|Publication number||US4286062 A|
|Application number||US 06/094,325|
|Publication date||Aug 25, 1981|
|Filing date||Nov 14, 1979|
|Priority date||Nov 22, 1978|
|Also published as||DE2945970A1|
|Publication number||06094325, 094325, US 4286062 A, US 4286062A, US-A-4286062, US4286062 A, US4286062A|
|Inventors||Leonid I. Stekolnikov, Boris A. Sevastyanov, Gennady G. Shilov, Anatoly A. Belousov, Nikolai D. Mamonov|
|Original Assignee||Stekolnikov Leonid I, Sevastyanov Boris A, Shilov Gennady G, Belousov Anatoly A, Mamonov Nikolai D|
|Export Citation||BiBTeX, EndNote, RefMan|
|Patent Citations (7), Referenced by (4), Classifications (19)|
|External Links: USPTO, USPTO Assignment, Espacenet|
The present invention relates to processes for producing enzyme preparations for tenderizing various meat products.
The preparation finds extensive application in the meat-industry and in public catering establishments.
Known in the art are processes for producing enzyme preparations for treating meat products, viz., bromeline and bromelain from pineapple (cf. a paper by O. Silbersten, Amer. Perfumery and Aromatics, 1960, v. 75, p. 41); an enzyme preparation from germinating soyabean seeds (cf. a thesis for a Candidate's degree "Studies into protolytic enzymes of germinating soybean seeds as meat tenderizers" by A. S. Ratushny, Moscow, 1964 (in Russian); ficin from fig latex (cf. "Meat tenderization" by V. I. Solovyov, Pishchevaya promyshlennost' Publishers, Moscow, 1966 (in Russian); an enzyme preparation papain (cf. U.S. Pat. Nos. 2,961,324; 3,276,879).
The methods of preparing heretofore-known enzyme tenderizing agents are disadvantageous, in some cases, in that they require highly expensive and scarcely available original stock, and in other cases, in their instability upon prolonged storage. Moreover, some of the above-stated enzyme tenderizing agents, e.g., that obtained from germinating soybean seeds, impart a foreign odour to the meat products being tenderized, are liable to become contaminated with microflora, and produce only an insignificant effect.
One prior-art process for producing an activated enzyme proparation from the pancreas of slaughtered animals for the tenderizing of meat products consists in comminuting the defatted pancreas of slaughtered animals, then subjected the same to cutting and autolysis at 40° C. The resulting autolysate is mixed with materials that prolong or stabilize the biological life, whereupon the thus-obtained mixture is extracted with water, the grist is separated by filtration and then reextracted with water. The grist remaining after the reextraction is again separated by filtration. The filtrates are then intermixed and doped with materials that prolong or stabilize the biological life. The resultant mixture is passed through a sterilizing filter and packed in sterile containers.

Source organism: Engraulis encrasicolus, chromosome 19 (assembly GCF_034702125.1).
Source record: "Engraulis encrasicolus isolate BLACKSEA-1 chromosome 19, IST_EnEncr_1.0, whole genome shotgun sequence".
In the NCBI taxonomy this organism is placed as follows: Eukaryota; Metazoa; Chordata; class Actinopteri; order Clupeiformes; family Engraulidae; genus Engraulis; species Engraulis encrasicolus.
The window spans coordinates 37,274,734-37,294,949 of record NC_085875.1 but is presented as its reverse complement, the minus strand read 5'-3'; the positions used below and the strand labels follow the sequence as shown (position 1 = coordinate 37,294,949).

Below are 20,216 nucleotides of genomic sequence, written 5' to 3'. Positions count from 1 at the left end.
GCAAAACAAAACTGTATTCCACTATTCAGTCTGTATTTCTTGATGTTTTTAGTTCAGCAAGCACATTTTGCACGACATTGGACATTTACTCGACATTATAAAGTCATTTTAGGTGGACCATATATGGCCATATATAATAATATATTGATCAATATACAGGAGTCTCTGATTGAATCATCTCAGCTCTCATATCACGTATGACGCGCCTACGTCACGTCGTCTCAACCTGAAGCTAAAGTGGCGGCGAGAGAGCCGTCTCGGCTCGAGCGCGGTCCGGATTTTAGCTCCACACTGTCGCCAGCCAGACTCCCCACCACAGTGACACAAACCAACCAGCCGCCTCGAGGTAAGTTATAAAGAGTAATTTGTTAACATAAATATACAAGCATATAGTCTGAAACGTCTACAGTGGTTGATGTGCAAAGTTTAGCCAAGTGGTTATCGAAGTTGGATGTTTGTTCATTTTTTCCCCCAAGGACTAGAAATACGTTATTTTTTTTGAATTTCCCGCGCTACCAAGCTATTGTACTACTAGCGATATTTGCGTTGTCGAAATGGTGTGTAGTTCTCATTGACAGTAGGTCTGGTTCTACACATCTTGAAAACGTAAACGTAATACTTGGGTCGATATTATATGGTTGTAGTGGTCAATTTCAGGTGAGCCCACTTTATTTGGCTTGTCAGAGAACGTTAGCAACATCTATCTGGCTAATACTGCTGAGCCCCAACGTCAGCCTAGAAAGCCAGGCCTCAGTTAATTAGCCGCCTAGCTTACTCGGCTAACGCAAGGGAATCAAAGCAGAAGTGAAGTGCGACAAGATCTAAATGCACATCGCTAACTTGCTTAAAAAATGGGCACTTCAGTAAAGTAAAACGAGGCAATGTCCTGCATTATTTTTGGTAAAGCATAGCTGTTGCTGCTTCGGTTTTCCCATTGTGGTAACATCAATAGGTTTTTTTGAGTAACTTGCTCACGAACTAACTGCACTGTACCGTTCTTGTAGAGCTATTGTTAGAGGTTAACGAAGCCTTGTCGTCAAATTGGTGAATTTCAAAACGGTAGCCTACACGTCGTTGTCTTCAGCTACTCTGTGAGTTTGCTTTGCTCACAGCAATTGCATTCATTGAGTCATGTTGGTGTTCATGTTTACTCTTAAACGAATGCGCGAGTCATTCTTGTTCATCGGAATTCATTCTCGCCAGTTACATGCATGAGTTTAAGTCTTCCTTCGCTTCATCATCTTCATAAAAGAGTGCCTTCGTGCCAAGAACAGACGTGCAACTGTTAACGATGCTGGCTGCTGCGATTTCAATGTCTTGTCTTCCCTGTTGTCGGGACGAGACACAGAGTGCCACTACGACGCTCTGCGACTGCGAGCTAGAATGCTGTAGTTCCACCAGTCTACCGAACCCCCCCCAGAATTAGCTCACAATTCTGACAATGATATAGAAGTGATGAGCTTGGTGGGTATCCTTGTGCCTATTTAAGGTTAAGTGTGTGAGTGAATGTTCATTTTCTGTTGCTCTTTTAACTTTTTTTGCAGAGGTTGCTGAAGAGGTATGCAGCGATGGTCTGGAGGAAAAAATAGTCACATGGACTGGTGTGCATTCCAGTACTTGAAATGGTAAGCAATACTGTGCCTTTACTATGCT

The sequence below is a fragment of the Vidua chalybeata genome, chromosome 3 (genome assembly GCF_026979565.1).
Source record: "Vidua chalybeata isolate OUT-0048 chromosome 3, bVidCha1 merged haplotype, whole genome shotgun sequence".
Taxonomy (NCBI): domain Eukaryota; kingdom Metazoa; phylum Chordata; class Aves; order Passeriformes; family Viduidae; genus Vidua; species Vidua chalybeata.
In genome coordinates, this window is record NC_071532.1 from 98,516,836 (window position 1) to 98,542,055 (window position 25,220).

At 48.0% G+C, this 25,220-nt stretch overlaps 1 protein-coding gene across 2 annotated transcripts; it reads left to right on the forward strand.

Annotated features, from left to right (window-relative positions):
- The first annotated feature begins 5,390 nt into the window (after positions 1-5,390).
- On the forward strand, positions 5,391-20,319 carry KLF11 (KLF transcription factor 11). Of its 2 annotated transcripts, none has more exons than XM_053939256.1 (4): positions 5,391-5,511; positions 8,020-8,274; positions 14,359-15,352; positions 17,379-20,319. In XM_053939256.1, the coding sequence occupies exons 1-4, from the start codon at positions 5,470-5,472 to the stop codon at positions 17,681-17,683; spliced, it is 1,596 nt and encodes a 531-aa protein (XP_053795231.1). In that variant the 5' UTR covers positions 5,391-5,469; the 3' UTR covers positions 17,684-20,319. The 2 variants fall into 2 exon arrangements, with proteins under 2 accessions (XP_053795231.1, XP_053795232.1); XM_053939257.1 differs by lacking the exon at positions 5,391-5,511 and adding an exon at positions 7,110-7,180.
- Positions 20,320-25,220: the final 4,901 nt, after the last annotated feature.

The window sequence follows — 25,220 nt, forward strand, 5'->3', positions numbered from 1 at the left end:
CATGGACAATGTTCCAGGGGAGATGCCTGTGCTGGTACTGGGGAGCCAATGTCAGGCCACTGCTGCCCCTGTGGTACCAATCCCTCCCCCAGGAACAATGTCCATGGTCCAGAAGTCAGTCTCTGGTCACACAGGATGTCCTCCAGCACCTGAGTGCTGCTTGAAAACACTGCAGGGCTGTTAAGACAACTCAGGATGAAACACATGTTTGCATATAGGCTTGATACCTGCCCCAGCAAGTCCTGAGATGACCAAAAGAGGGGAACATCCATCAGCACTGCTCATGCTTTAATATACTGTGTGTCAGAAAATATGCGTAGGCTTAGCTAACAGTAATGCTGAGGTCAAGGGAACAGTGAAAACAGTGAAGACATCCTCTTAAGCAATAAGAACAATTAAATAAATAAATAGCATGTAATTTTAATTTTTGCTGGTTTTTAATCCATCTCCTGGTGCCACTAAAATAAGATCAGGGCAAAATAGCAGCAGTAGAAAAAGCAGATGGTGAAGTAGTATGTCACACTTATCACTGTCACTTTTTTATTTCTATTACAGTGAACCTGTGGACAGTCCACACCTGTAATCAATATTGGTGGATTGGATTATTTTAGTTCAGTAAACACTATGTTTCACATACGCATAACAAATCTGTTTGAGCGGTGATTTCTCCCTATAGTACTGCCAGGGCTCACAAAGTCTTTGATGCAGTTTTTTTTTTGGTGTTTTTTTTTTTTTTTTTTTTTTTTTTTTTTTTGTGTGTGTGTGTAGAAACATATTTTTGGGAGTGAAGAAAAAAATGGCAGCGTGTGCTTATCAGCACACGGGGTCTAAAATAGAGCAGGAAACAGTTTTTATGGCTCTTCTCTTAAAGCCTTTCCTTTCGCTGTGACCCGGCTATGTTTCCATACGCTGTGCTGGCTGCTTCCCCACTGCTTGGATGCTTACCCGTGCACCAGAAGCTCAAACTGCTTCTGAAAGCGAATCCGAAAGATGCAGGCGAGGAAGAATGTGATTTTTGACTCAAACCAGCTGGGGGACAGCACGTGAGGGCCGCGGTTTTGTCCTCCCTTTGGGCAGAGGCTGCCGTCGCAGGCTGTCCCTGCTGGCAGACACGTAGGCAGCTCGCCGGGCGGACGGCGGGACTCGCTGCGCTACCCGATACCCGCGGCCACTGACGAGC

The above-discussed process for producing the enzyme preparation of the character set forth hereinbefore suffers from complicated and prolonged production techniques and is disadvantageous in having an objectionable odour and featuring too short an effective biological life. In addition, the preparation is not able to adequately tenderize tough meat.
It is therefore an object of the present invention to provide a process for producing an enzyme meat tenderizing agent that is stable upon storage that provided a prolonged specific action, and that can be produced by simple production techniques.
According to the above object the invention consists in a process for producing an enzyme agent for tenderizing meat, consisting in that the testes of slaughtered cattle are used as an endocrine-enzyme original stock; the testes are comminuted and mixed with acidulated water to obtain a mixture having the pH value ranging within 4.5 to 4.7; the aqueous solution is isolated from the mixture, said solution containing enzyme hyaluronidase; an albumin-containing substance is added to the solution in a ratio of the albumin-containing substance to the testes of of about 0.04-1.6:10-15, thus obtaining a suspension containing the end product, whereupon the above suspension is concentrated by evaporation at a maximum temperature of 25° C. to form a concentrate of the end product, which is then dried.
It is recommended that, with a view to producing the end product of a higher degree of purity, the above-mentioned concentrate be subjected, prior to drying, to filtration or separation.
The concentrate of the end product is most expediently freeze dried in a layer whose thickness ranges within 2 to 12 mm.
It is recommended that blood serum be used as an albumin-containing substance, with a weight ratio of blood serum to testes ranging from 0.8-1.6:10-15. Also recommended for use is clear food albumin, with a weight ratio of clear food albumin to testes ranging from 0.04-0.08:10-15.
The resultant preparation is essentially a complex of enzyme hyaluronidase and albumin-containing substance, and is in fact a free-flowing powder coloured from light-brown to pinkish-brown, possessing only a faint specific odour which disappears upon tenderizing meat products with the preparation. Maximum moisture content of the preparation is 5weight percent. The preparation is soluble in water and in pickle solutions, the pH of a 0.1-percent aqueous solution of the preparation being equal to 6 or 7. The hyaluronidase potency of the preparation ranges within 100 to 128 arbitrary units per 100 mg. A maximum total amount of microorganisms is 1000 per gram. The preparation is non-toxic when used over a prolonged period of time.